When working toward a decision, arbitrators will examine the reasons why an officer was fired and determine if the department followed policy and protocol. They also weigh what employers have done in the past with similar cases.
“If an employer didn’t terminate someone for the offense in question in the past, the arbitrator is probably going to say you can’t change the rules and terminate someone for the same conduct,” Clifford said.
The challenge that cities like Boston face, he said, is having to dish out punishment based on older policies despite pushing to change the rules regarding police misconduct to reflect the times.
And while municipalities can challenge arbitration decisions in court, Clifford said courts tend to be very deferential to arbitrators.
“Candidly, the arbitrator is the expert,” he said.
Boston isn’t alone — police firings are reversed in departments across the country. A 2017 Washington Post report found the nation’s largest police departments fired at least 1,881 officers for misconduct over a multiyear period, and that more than 450 of those fired officers were reinstated after appeal.
The process, said former Boston police commissioner Ed Davis, “certainly does affect the ability of police managers and city administrators to remove people from service.”
“But it’s the process that’s been decided upon after decades of court cases and legislation,” said Davis, who led the department from 2006 to 2013. Government administrators, he said, will say arbitration “is slanted in favor of employees and that’s understandable. But it’s the only system we have right now.”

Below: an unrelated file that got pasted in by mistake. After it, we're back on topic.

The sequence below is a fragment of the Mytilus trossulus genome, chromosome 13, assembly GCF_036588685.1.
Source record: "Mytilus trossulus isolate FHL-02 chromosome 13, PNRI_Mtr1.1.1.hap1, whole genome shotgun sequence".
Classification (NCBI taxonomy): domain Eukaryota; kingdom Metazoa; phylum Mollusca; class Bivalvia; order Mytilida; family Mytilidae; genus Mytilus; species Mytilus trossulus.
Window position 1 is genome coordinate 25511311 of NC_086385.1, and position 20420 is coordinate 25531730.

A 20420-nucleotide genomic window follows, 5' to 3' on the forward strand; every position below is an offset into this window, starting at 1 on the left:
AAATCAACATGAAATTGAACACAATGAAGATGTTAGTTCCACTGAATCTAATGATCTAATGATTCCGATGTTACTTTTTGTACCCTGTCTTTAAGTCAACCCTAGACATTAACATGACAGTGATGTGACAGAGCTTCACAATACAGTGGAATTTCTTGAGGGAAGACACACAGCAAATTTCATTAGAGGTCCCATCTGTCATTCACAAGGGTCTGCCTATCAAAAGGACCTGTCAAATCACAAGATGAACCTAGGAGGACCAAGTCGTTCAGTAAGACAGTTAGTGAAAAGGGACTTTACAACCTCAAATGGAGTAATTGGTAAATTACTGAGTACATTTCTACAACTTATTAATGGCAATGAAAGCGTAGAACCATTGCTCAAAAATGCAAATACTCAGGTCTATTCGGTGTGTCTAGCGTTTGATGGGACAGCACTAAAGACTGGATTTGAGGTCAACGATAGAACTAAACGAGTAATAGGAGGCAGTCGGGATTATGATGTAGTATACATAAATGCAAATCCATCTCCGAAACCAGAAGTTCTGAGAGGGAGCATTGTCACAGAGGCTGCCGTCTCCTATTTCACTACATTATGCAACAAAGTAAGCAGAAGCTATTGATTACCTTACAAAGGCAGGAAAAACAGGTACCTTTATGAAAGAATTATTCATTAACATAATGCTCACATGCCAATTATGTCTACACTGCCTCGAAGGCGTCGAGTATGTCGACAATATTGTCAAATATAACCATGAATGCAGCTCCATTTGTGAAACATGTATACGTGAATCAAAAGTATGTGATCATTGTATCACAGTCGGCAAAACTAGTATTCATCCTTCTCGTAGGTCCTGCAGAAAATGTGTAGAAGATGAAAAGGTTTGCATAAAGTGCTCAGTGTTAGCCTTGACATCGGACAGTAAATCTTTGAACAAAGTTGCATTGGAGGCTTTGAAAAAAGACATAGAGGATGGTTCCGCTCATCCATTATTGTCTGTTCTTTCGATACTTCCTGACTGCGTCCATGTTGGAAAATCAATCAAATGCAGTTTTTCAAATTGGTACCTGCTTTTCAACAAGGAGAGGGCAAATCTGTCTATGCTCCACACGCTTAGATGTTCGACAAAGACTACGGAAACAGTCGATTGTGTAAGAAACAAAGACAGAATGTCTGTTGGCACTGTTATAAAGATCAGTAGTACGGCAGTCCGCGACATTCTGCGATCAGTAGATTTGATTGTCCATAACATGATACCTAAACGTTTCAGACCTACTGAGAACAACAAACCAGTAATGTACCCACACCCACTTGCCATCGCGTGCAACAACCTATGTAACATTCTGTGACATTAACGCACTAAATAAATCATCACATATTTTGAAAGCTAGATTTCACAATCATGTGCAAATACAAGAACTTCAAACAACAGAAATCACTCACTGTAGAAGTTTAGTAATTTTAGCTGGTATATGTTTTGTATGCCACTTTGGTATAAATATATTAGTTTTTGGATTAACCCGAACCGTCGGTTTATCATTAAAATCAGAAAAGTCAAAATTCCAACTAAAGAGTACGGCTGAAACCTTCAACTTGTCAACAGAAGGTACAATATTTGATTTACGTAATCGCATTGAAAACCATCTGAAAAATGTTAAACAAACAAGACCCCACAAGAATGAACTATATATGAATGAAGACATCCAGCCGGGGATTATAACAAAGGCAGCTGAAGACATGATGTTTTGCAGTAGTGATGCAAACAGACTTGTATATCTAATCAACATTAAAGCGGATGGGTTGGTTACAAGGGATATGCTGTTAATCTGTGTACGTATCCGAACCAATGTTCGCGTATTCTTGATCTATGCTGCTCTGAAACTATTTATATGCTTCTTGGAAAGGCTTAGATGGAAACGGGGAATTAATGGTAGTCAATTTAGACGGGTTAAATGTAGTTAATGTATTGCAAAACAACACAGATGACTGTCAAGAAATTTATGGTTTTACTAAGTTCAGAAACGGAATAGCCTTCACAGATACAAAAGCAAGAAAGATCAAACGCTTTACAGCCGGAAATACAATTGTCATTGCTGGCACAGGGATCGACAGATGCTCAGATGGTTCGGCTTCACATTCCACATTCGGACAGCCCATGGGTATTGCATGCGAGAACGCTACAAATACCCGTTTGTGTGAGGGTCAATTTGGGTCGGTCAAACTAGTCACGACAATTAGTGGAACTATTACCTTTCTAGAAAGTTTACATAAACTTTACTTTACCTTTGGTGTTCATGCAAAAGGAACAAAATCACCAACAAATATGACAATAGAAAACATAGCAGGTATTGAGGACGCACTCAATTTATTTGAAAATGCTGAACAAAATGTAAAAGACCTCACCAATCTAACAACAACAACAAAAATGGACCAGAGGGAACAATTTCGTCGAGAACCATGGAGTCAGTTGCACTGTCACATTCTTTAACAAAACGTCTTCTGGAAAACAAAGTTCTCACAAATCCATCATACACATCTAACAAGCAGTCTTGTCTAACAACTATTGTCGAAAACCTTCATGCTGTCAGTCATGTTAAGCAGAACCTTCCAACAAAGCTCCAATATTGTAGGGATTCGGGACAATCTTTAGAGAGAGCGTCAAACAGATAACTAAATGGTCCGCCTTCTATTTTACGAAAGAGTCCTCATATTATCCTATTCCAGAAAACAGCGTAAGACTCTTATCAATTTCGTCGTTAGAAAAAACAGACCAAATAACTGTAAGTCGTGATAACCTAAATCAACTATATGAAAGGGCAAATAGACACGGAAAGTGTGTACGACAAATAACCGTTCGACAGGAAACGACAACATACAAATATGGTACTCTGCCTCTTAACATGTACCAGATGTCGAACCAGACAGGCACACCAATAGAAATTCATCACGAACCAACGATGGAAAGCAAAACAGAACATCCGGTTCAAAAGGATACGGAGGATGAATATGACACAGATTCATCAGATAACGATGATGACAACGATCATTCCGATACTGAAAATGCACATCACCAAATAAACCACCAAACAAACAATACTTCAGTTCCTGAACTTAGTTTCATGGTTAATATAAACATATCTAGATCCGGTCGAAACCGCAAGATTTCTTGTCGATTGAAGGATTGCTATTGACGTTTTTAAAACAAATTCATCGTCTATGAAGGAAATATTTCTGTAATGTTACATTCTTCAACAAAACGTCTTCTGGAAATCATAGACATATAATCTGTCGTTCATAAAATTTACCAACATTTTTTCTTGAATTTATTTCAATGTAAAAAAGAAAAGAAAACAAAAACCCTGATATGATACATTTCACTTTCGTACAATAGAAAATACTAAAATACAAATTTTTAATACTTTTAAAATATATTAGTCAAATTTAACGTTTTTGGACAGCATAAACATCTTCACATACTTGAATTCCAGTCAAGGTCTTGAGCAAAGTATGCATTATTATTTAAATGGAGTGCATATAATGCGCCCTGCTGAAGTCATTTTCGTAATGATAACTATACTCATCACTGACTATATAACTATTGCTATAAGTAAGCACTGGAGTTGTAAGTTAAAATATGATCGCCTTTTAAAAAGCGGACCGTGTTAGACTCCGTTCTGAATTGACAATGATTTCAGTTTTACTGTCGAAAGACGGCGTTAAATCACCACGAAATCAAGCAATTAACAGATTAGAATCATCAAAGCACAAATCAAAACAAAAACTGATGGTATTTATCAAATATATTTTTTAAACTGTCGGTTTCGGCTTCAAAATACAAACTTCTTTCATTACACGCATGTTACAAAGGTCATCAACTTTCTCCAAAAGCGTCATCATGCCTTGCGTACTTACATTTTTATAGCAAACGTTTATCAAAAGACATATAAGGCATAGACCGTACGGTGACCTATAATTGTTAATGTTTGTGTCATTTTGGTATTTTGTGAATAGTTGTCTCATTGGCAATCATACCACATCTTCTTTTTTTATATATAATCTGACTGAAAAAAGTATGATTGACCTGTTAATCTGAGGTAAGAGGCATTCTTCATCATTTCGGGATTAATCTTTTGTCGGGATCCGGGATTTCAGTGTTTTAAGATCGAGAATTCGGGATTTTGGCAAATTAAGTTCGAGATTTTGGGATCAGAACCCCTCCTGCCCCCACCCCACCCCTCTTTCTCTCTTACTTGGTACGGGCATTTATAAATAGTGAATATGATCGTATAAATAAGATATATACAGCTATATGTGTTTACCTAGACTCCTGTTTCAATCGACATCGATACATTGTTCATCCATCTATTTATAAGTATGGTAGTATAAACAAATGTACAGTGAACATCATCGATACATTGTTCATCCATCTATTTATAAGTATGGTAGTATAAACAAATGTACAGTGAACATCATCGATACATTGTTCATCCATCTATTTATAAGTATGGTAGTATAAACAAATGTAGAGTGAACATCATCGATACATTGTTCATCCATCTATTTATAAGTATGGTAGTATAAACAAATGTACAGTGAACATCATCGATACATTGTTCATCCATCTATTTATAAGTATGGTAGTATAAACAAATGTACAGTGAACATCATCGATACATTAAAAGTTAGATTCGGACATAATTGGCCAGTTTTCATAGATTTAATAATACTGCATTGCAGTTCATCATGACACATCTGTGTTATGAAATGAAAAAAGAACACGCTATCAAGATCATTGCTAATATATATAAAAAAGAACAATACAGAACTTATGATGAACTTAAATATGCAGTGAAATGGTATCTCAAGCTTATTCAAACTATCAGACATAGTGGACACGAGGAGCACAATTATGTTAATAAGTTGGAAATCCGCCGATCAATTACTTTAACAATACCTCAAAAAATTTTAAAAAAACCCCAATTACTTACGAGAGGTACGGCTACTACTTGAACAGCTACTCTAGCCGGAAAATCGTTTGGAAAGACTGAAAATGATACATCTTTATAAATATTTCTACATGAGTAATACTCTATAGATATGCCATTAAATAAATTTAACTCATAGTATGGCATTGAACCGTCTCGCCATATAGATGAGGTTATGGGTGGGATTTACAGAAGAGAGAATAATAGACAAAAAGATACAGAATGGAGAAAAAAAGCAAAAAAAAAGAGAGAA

The state’s new Peace Officer Standards and Training Commission, which was formed in 2021 in the wake of George Floyd’s murder, can decertify police, a power that could trump an arbitration decision.
State law says, “Neither any agency, nor sheriff, nor the executive office of public safety nor any entity thereunder shall employ a decertified officer in any capacity, including but not limited to, as a consultant or independent contractor.”
Abasciano, Geary, and Cottone all appear on the state’s list of not certified officers as of Feb. 20. Cottone and Abasciano’s listings predate their firings and are labeled as “excused leave” and “disciplinary matter,” respectively. Geary is on the list for being terminated or suspended.
Still, Robert Bloom, a Boston College law professor, said that in many cases, it’s hard to keep officers from winning back their jobs.
Police unions tend to have a lot of power, he said, and these specific cases appear to hinge, at least in part, on First Amendment issues like freedom of speech. He said that could complicate the mayor’s efforts “to clean up some of the bad apples.”